1 If Not For You (alternate version, New Morning)
2 Wallflower (alternate version, 1971)
3 Wigwam (original version without overdubs, Self Portrait)
4 Days Of '49 (original version without overdubs, Self Portrait)
5 Working On A Guru (unreleased, New Morning)
6 Country Pie (alternate version, Nashville Skyline)
7 I'll Be Your Baby Tonight (Live With The Band, Isle Of Wight 1969)
8 Highway 61 Revisited (Live With The Band, Isle Of Wight 1969)
9 Copper Kettle (without overdubs, Self Portrait)
10 Bring Me A Little Water (unreleased, New Morning)
11 Sign On The Window (with orchestral overdubs, New Morning)
12 Tattle O'Day (unreleased, Self Portrait)
13 If Dogs Run Free (alternate version, New Morning)
14 New Morning (with horn section overdubs, New Morning)
15 Went To See The Gypsy (alternate version, New Morning)
16 Belle Isle (without overdubs, Self Portrait)17 Time Passes Slowly #2 (alternate version, New Morning)
18 When I Paint My Masterpiece (demo)


Bob Dylan & The Band
Isle of Wight - August 31, 1969
1 She Belongs To Me
2 I Threw It All Away
3 Maggie's Farm
4 Wild Mountain Thyme
5 It Ain't Me, Babe
6 To Ramona/ Mr. Tambourine Man
7 I Dreamed I Saw St. Augustine
8 Lay Lady Lay
9 Highway 61 Revisited
10 One Too Many Mornings
11 I Pity The Poor Immigrant
12 Like A Rolling Stone
13 I'll Be Your Baby Tonight
14 Quinn The Eskimo (The Mighty Quinn)
15 Minstrel Boy
16 Rainy Day Women #12 & 35

Monday, July 15, 2013

This week’s DVD releases (from best to worst)


Evil Dead **½ Jane Levy, Shiloh Fernandez, Lou Taylor Pucci, Jessica Lucas, Elizabeth Blackmore. Directed by Fede Alvarez. Five friends head to a remote cabin, where the discovery of a Book of the Dead leads them to unwittingly summon up demons living in the nearby woods. Is this movie any good? Yes and no. It several genuinely hair-raising moments and presents, for your edification and enjoyment, some of the most graphic horror violence ever presented on the screen. I did learn a total of two things from it: No camping kit is complete without duct tape, and sometimes end credits are worth sitting through for a movie’s best gag.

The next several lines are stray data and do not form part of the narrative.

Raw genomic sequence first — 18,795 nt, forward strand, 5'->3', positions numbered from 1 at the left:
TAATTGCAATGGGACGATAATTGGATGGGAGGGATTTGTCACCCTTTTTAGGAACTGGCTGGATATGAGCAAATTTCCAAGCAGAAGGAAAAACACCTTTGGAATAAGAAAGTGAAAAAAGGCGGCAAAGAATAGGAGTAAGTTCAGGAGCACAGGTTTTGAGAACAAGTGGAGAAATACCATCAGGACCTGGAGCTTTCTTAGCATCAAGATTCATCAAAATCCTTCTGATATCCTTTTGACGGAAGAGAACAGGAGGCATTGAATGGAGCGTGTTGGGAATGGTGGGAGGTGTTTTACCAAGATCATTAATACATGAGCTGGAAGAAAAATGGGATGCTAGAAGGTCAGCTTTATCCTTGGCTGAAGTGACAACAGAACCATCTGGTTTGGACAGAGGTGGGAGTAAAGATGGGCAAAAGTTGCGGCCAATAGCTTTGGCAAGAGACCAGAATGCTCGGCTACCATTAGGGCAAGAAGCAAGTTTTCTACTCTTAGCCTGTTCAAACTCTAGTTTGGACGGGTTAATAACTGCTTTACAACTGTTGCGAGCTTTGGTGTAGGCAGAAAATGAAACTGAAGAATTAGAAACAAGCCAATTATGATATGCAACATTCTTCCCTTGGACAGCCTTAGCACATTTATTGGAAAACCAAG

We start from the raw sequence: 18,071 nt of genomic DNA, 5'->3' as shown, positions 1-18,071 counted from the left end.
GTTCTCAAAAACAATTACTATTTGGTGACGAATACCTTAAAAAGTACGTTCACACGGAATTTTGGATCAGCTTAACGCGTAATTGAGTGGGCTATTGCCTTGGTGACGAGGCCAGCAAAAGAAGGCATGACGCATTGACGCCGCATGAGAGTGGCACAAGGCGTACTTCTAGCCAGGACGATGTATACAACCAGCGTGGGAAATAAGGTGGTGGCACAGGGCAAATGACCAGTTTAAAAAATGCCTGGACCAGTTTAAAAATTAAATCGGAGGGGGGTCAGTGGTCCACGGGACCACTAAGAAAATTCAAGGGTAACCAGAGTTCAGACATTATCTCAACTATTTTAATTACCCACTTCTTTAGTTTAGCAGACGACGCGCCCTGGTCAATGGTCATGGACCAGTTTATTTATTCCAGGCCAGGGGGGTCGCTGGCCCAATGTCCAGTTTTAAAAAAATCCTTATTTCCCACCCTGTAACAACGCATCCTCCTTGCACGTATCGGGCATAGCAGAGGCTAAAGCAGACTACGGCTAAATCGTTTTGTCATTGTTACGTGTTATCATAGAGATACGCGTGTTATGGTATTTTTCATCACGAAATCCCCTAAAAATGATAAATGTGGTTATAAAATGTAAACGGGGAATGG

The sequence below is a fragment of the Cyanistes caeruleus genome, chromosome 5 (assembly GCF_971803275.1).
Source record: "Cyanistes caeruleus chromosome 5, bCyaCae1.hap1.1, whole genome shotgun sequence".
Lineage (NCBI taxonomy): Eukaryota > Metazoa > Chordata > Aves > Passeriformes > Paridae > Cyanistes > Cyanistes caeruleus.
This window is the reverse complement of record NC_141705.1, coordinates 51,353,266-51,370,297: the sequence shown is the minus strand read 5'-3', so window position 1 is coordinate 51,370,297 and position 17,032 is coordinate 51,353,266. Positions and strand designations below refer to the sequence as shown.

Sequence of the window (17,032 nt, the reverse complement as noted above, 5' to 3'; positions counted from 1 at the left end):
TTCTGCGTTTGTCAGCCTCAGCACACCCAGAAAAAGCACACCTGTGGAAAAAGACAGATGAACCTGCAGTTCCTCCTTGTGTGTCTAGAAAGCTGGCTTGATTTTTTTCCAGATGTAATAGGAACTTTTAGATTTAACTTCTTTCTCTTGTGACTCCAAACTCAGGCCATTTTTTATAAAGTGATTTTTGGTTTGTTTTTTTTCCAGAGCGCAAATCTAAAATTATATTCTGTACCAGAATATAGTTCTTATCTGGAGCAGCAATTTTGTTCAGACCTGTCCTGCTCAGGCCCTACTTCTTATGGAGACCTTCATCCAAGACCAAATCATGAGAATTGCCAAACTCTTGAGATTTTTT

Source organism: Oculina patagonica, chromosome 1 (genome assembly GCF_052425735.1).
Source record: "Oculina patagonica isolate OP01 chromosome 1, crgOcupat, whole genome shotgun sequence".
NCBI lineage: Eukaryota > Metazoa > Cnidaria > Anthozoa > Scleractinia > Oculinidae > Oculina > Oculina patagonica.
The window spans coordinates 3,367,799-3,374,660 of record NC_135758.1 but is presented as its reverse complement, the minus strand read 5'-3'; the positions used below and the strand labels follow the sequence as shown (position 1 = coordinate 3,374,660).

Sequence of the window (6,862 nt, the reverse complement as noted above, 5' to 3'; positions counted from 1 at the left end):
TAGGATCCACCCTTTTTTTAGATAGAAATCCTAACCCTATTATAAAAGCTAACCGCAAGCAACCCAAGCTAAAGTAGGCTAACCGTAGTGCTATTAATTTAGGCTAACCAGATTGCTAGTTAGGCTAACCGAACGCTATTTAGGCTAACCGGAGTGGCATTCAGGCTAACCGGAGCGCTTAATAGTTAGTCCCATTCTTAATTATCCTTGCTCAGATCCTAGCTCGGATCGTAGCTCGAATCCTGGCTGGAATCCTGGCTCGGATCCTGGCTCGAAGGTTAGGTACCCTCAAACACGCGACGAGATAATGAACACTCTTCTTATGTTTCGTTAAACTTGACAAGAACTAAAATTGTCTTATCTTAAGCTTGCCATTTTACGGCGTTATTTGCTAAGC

Solomon Kane **½ James Purefoy, Max Von Sydow, Pete Postlethwaite, Rachel Hurd-Wood, Alice Krige, Mackenzie Crook, Patrick Hurd-Wood, Jason Flemyng. Directed by Michael J. Bassett. A ruthless mercenary renounces violence after learning his soul is bound for hell. When a young girl is kidnapped and her family slain by a sorcerer’s murderous cult, he is forced to fight and seek his redemption. A brutal fusion of angst and action, this mini-epic gives the sword-and-sorcery genre a bleak, brusque new life. Watch it for some terrific limb-chopping and a mighty turn by Purefoy.

42 **½ Chadwick Boseman, Harrison Ford, Christopher Meloni, Andre Holland, Lucas Black, Hamish Linklater, Ryan Merriman, Alan Tudyk, John C. McGinley. Directed by Brian Helgeland. The life story of Jackie Robinson and his history-making signing with the Brooklyn Dodgers under the guidance of team executive Branch Rickey. Helgeland’s epic about Robinson’s first year in Major League Baseball is uneven — often exciting, and just as often shallow and ham-handed — but if there’s one thing to which it remains true, it’s that the almighty American greenback and the all-American athlete are the great destroyers of bigotry. It is blunt, simple and sentimental, using time-tested methods to teach a clear and rousing lesson.

The End of Love **½ Mark Webber, Isasac Love, Shannyn Sossamon, Michael Cera, Amanda Seyfried. Written and directed by Webber. When the mother of his infant son unexpectedly passes away, struggling actor Mark grapples with fatherhood and his inability to grow up. When he meets a single mother, he learns how his choices have real-life consequences. It’s a kind of self-portrait made out of quotidian meals, naps and scattershot car-seat conversations, and though the loss that underlies Mark’s emotional state feels like a scripted conceit, the movie excels at conveying the moment-to-moment frustrations and exhilarations of being a dad.

Bullet to the Head **½ Sylvester Stallone, Sung Kang, Sarah Shahi, Adewale Akinnuoye-Agbaje, Christian Slater, Jason Mamoa. Directed by Walter Hill. After watching their respective partners die, a New Orleans hitman and a Washington D.C. detective form an alliance in order to bring down their common enemy. It’s good enough for a brainless night of fun in front of the TV set, though your enjoyment might hinge on your nostalgia for old-fashioned dude movies, complete with a soundtrack of wailing electric-guitar solos and a wealth of random topless babes. Unfortunately, it could have been a lot better if someone had taken out a hit on the script.